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Ludwig's Angina

Ludwig Angina

Ludwig's angina is a rapidly progressive and possibly life-threatening infection of the submandibular space. Symptoms include neck swelling and pain, fever, dysphagia and a significant amount of patients develop airway obstruction that requires prompt therapeutic measures. The diagnosis is made clinically and supported by imaging studies such as CT. Airway management together with intravenous antibiotics are the mainstay of treatment.


Presentation

The hallmark of Ludwig's angina is the sudden and abrupt appearance of symptoms. Bilateral symmetric neck swelling and pain, fever and dysphagia are seen in initial stages [11]. Toothache, odynophagia, trismus and palpable crepitus may be encountered as well [1] [7]. Airway compromise is manifested by stridor, cyanosis, inability to swallow saliva, laryngeal edema and physical examination can reveal an elevated tongue that prevents air passage [13]. Brawny, bilateral tender induration of the submandibular space is observed during palpation, with absence of lymphadenopathy [6].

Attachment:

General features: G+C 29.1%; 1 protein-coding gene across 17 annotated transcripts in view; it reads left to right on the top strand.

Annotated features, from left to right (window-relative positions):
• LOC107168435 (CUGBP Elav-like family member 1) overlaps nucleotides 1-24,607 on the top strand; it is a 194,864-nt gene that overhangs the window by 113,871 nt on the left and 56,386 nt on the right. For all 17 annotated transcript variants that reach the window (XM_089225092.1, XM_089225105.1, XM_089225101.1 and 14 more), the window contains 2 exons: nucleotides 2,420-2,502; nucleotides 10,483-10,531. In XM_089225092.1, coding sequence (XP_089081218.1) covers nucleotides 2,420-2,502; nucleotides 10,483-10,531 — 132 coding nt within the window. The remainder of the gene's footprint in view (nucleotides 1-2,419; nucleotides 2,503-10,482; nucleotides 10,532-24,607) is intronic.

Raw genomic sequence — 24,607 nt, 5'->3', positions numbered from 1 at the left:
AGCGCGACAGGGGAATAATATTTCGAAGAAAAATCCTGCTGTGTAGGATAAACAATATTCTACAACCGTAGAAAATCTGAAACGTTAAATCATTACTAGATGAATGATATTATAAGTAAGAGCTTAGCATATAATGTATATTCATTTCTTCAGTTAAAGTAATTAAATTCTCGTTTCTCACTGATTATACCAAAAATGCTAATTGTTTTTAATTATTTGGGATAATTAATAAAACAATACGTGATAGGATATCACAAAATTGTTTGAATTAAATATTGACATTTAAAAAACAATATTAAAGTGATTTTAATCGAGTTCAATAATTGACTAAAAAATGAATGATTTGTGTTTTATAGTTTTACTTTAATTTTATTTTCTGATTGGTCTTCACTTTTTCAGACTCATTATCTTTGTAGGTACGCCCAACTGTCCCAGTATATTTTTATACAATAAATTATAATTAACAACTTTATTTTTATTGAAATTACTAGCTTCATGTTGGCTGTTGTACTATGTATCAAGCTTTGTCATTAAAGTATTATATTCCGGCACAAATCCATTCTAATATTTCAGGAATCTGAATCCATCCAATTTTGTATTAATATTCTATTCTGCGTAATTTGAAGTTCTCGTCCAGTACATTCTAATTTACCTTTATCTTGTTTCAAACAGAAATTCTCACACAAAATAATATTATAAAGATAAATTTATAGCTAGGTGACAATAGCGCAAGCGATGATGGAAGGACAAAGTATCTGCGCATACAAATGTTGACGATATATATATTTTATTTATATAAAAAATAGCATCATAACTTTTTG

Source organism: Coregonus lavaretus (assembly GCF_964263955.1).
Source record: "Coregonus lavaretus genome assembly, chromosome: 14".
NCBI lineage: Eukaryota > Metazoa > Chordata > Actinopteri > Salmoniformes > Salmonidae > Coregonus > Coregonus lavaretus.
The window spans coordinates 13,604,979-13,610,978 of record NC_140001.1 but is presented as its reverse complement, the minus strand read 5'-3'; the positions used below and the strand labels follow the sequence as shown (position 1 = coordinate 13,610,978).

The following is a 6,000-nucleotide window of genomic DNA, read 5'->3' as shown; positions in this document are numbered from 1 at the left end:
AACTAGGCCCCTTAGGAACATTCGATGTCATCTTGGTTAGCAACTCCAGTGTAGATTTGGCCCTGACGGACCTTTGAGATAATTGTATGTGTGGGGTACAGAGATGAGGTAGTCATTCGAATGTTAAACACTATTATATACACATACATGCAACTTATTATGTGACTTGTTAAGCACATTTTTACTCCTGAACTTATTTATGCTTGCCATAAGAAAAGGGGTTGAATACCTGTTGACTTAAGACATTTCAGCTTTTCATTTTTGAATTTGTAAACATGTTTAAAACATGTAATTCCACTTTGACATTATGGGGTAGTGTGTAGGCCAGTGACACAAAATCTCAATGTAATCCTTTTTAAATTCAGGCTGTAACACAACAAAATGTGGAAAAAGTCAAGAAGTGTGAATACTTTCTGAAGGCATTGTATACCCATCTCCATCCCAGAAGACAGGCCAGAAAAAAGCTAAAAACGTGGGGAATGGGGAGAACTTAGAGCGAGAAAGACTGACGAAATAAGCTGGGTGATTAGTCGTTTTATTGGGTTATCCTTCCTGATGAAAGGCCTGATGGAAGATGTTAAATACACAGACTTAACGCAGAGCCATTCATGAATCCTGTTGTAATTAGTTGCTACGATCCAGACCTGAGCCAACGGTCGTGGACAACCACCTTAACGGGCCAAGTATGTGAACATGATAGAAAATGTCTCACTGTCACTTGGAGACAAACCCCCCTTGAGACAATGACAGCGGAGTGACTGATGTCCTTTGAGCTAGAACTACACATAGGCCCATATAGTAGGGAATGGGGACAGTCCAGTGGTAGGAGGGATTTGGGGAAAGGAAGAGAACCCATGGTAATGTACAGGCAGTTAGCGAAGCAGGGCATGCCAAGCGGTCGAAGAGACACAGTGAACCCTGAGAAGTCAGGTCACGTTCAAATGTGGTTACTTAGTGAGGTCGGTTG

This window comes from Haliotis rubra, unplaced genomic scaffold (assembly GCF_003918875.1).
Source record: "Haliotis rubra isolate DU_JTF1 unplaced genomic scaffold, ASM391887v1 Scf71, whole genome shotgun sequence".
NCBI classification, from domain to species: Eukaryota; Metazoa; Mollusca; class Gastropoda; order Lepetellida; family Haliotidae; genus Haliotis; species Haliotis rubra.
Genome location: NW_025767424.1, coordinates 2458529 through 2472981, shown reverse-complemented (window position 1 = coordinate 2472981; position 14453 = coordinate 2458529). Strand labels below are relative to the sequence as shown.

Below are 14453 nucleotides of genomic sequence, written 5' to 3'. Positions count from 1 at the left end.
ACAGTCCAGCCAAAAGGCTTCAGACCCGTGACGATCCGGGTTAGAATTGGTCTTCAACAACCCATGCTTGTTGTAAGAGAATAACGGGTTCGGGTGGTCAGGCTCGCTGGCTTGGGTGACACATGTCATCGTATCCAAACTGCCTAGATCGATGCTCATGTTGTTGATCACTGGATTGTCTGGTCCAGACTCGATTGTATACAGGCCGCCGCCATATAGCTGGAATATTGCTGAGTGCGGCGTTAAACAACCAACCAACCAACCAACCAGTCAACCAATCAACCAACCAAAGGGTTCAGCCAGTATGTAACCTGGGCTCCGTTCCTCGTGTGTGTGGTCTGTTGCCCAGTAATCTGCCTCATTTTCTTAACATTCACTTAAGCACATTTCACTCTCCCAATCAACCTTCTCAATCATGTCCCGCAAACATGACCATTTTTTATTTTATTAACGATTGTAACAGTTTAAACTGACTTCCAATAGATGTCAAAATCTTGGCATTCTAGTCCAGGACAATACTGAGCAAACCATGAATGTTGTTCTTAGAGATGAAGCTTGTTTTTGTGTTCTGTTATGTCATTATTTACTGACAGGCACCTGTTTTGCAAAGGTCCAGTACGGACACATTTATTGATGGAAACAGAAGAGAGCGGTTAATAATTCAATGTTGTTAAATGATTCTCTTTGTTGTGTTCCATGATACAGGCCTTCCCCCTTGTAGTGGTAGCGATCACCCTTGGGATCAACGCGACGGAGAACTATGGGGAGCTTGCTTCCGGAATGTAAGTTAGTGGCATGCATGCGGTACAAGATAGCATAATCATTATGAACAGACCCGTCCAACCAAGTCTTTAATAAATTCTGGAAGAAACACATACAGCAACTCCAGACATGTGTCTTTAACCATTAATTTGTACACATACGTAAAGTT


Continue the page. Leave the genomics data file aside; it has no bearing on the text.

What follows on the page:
Hemophilia A
  • This report describes the management of Ludwig's angina in a patient with severe classical hemophilia with a high titer of inhibitors to factor VIII.[ncbi.nlm.nih.gov]
Fever
  • Tick-borne Rickettsia rickettsii Rocky Mountain spotted fever Rickettsia conorii Boutonneuse fever Rickettsia japonica Japanese spotted fever Rickettsia sibirica North Asian tick typhus Rickettsia australis Queensland tick typhus Rickettsia honei Flinders[en.wikipedia.org]
  • Symptoms include severe neck pain and swelling, fever, malaise and dysphagia. Stridor suggests an impending airway crisis. Causative bacteria include many gram-negative and anaerobic organisms, streptococci and staphylococci.[ncbi.nlm.nih.gov]
  • Submandibular swelling, elevation of the tongue, fever, dysphagia, and trismus were each present in more than one half of patients. Streptococci and anaerobes were most frequently isolated from soft-tissue cultures.[ncbi.nlm.nih.gov]